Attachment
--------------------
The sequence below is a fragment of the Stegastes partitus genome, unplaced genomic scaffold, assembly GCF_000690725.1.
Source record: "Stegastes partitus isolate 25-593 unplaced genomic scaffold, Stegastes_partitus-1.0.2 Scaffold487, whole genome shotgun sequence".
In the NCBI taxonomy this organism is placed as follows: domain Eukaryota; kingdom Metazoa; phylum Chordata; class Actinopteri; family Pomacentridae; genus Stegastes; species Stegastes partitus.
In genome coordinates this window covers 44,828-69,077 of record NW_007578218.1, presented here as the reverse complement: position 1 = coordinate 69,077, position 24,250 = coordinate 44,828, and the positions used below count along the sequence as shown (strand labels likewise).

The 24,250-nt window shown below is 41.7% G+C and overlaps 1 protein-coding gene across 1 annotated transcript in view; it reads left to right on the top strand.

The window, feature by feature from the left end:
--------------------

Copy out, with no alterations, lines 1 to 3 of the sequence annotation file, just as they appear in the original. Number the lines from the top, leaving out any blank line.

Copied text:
The sequence below is a fragment of the Stegastes partitus genome, unplaced genomic scaffold, assembly GCF_000690725.1.
Source record: "Stegastes partitus isolate 25-593 unplaced genomic scaffold, Stegastes_partitus-1.0.2 Scaffold487, whole genome shotgun sequence".
In the NCBI taxonomy this organism is placed as follows: domain Eukaryota; kingdom Metazoa; phylum Chordata; class Actinopteri; family Pomacentridae; genus Stegastes; species Stegastes partitus.